What are Trek’s plans? They’ll continue to do rentals. It will be a full-line bike shop, and service is a big part of the offering. They also have incredible program for training technicians, which is a real need. They won’t do things like the Real Ale Ride; they’re not as event oriented. But the CEO committed that they’ll be deeply involved in the advocacy scene in Austin, both for trails and bikeways.

Bicycle Sport Shop organized the Jingle Bell Ride, a holiday bike ride to see Austin’s best lights. Photo courtesy Hill Abell

How are customers reacting? It’s been amazing. I’ve had so many phone calls, emails and texts from people with stories about how the shop and its people have improved and changed their lives. It’s so fulfilling to hear that.

Got any funny memories? Our original landlord at Lamar was this amazing character. He came home from the Continental Club after a performer was going to do an Ozzy Osborne thing and cut the head off a rooster. The guy chickened out and tossed the rooster into the crowd. (The landlord) ended up finding the rooster and sticking it in the building right before we were going to occupy it. We found this rooster that had pooped all over the place…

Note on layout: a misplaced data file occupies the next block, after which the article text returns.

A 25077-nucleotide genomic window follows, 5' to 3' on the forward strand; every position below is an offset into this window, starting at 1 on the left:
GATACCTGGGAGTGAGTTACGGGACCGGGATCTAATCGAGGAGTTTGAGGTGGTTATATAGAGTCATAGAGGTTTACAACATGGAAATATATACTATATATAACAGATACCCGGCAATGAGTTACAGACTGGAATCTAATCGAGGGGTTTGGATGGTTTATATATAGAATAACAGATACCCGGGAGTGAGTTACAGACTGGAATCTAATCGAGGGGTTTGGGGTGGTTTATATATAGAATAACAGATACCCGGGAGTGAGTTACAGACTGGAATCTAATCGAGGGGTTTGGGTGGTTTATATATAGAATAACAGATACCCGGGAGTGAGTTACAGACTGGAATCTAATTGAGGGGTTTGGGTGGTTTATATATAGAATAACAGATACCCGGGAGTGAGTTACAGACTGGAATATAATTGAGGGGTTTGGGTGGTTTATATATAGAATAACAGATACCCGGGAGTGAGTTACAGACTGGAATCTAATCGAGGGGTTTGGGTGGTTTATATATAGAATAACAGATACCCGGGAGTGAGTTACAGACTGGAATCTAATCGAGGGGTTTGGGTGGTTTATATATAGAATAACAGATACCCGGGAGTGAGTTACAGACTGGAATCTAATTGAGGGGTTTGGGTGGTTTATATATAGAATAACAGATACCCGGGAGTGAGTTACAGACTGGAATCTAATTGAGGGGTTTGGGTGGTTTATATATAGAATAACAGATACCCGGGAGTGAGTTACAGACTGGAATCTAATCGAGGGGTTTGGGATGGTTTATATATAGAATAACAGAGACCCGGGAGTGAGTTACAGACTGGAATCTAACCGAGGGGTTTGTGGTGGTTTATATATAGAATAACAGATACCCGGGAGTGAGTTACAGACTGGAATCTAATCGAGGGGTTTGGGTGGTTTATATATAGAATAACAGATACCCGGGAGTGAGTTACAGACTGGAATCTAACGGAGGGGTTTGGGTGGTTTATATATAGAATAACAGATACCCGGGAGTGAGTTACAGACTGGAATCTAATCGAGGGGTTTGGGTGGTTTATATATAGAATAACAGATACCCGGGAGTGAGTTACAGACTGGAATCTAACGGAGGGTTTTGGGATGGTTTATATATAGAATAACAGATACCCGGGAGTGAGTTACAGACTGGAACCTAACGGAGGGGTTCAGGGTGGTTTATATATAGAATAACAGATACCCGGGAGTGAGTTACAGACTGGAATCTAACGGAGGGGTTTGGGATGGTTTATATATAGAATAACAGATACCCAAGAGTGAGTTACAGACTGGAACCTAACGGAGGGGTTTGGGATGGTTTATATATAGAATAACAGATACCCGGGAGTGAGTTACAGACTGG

How many bikes do you think you’ve sold? Last year we sold 7,800. This year it’ll be 10,000. It’s got to be in the hundreds of thousands over the course of 35 years.

What will you miss? I love the industry. The technology fascinates me. More than anything, it’s daily interaction with customers and staff. It’s like one big family.

What won’t you miss? The stress of trying to figure out how to keep the business viable. There’s so much competition, and the cost of doing business in Austin, property taxes and rent. The biggest challenge is the ability to pay our people a living wage.

I heard you had an employee ownership plan. Thirteen percent of the company was owned by about 135 employees. It was reappraised at the end of October. We saw a nice increase in value, and we’re adding a premium and buying them out at the end of the year.

What’s next? Laura has requested I take a year off, let things kind of settle and reflect on the last 35 years, travel, and maybe find some creative pursuits. I’m going to double down on bicycle advocacy. I have ideas on trail access initiatives we need to be working on in Central Texas, and I’ll keep working with people like Ted Siff and George Cofer to make sure the new $460 million active transportation bond is spent efficiently and quickly and on the right facilities. About $330 million of that is for urban trails, bikeways and bicycle enhancements.